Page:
Something happened to the Web yesterday. To quote CNN, how many people does it take to break the Internet? Just one. Michael Jackson.
Once the news of MJ’s death hit the web, the number of people who shot over to Google, Twitter, Facebook and Wikipedia went through the roof and the activity kept climbing until a lot of the key sites crashed. Here are some of the highlights from the surge of web activity, followed by a brief tribute.
— The gossip site TMZ – which broke the story – reported several outages throughout the afternoon yesterday, as did Perez Hilton’s site.
— The LA Times also reported several outages as it was the first major media outlet to confirm Michael’s death.
— Google News halted searches across the board a reported three times and searches for “MJ death” or “Michael Jackson” often stalled out entirely.
— At its peak, Google Trends rated the Jackson story as “volcanic.”
— CNN reported a fivefold rise in traffic and visitors in just over an hour, receiving 20 million page views in the hour the story broke.
— Twitter saw so much activity, the micro-blog had to disable its search results, saved searches and trend topics and the site failed many times yesterday afternoon. This, of course, caused a lot of grief for the protesters and civilians in Iran who were suddenly unable to access the site that has been their life-line to the rest of the world: FoieGrasie posting, “Irony: The protesters in Iran using twitter as com are unable to get online because of all the posts of ‘Michael Jackson RIP.’ Well done.”
— In fact, 30 percent of all Tweets yesterday were about Michael Jackson. 30 percent…of all tweets!
— Wikipedia saw close to 500 edits made to Jackson’s entry in less than 24 hours and soon the site reported that page to be “temporarily overloaded.”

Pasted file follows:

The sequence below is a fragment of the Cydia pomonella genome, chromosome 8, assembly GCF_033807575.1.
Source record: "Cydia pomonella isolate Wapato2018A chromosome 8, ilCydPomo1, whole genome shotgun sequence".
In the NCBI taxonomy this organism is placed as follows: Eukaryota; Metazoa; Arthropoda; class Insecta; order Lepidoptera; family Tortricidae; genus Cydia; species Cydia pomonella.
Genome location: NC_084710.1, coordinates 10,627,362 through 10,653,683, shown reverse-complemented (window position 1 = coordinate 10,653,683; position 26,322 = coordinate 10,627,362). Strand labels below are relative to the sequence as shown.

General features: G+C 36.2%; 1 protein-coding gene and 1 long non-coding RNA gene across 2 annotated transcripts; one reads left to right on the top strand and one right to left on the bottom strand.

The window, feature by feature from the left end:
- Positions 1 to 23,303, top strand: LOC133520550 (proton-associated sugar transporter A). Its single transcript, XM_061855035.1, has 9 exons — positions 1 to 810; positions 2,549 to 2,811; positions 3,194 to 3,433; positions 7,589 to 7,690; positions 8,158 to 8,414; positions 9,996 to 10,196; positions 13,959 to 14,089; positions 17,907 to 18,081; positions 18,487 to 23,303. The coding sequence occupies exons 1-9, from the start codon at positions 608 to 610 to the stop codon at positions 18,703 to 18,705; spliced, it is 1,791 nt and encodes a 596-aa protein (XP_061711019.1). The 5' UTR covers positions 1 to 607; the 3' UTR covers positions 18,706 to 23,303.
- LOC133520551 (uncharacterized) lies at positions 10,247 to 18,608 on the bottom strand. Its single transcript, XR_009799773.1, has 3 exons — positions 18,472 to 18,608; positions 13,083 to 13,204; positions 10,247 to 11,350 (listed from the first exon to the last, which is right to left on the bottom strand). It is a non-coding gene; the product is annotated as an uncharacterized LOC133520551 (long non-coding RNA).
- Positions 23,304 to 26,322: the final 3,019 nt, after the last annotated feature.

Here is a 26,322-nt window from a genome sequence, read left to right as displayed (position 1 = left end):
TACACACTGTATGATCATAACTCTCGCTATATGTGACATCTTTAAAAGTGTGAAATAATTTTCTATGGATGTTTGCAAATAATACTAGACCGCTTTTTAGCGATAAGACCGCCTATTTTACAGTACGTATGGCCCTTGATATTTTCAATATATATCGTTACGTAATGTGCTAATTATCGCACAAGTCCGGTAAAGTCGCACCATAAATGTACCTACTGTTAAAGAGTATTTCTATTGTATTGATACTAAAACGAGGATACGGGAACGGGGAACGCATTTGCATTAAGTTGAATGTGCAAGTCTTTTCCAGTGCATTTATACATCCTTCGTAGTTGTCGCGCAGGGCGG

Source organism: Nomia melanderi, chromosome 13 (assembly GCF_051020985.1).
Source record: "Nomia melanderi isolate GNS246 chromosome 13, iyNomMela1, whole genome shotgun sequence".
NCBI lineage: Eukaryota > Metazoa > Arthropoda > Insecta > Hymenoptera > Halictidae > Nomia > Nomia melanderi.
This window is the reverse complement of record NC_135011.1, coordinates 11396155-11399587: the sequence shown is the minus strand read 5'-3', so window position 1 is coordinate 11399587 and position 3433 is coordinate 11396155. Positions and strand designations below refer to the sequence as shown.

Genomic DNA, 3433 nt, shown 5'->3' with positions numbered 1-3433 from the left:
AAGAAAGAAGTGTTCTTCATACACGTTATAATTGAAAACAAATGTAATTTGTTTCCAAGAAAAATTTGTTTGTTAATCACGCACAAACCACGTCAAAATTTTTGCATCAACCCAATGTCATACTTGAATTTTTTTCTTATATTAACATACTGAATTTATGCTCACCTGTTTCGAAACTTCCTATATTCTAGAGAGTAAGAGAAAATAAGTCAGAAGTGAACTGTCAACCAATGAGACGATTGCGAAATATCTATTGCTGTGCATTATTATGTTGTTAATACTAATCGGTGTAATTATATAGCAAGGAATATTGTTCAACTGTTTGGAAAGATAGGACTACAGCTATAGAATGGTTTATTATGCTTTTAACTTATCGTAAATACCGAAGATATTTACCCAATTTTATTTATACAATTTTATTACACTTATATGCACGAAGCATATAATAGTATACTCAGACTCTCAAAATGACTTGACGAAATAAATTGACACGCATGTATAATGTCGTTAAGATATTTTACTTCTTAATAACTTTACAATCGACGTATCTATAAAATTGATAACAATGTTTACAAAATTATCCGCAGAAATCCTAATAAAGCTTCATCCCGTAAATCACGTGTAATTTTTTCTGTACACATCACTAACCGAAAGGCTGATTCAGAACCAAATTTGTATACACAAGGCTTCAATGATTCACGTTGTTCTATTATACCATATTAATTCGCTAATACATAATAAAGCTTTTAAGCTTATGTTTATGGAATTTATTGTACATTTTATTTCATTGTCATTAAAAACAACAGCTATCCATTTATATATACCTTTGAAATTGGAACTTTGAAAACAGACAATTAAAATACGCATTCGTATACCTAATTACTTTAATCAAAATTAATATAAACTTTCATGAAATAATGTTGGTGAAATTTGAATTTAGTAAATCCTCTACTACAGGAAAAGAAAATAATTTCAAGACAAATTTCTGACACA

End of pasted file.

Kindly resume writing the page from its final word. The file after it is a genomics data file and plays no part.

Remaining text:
— AOL’s instant messenger was down for around 40 minutes yesterday afternoon.
— And, the number of user updates within Facebook went through the roof. I admit, this is where I spent most of my afternoon sharing videos and remembrances.
The figures are still coming in as to mobile activity. Although, AOL consumer adviser Regina Lewis, told CNN that the day should prove an historic milestone for mobile internet traffic because the news came when most people were at work. “It could go down as the biggest mobile event in history. People wanted to keep tabs on this story, but if you’re an accountant you’re supposed to be working on your spreadsheet. So they were using their personal cellphones to do so,” she explained.
So, once again, the King of Pop breaks a new record – with his death.
On a personal note, I know Michael Jackson led a highly controversial and rather tragic life. But, for me – his music was the soundtrack of my childhood. I remember I had this little record player I kept next to my bed at night. And, at five years old, I’d lay there playing “Ben” over and over and over again. Somewhere my parents have Super 8 footage of me and my brother and sisters dancing to “ABC” and “Rockin’ Robin.” (I wanted desperately to call ourselves “The Jones 4,” but my brother and sisters weren’t having it!)
In my house, music was the thing…and Michael was the man. Mom always called him “the Michael.” On the night he was to give his incredible Motown performance, I was banned from TV for one thing or another. I distinctly remember pouting in my room – knowing it was going to be amazing, and then the pure joy I felt when mom knocked on the door and said, “honey, ‘the Michael’ is coming on – are you coming down?” Even being grounded was no excuse to miss one of his performances in my family. (For the record, we had the same policy for Mr. Ray Charles).
I don’t know anyone above thirty who doesn’t remember where they were when “Thriller” premiered. My friend Patrick told me last night, he was in a bar – a real beer drinking kind of bar, he said. And when the “Thriller” video came on, he said the entire bar got quiet as everyone watched. This was the impact Michael Jackson had on people. Regardless of the tragedy that became his later life, his talent captivated us all and I think he would have loved that his death broke a new record when it broke the Internet.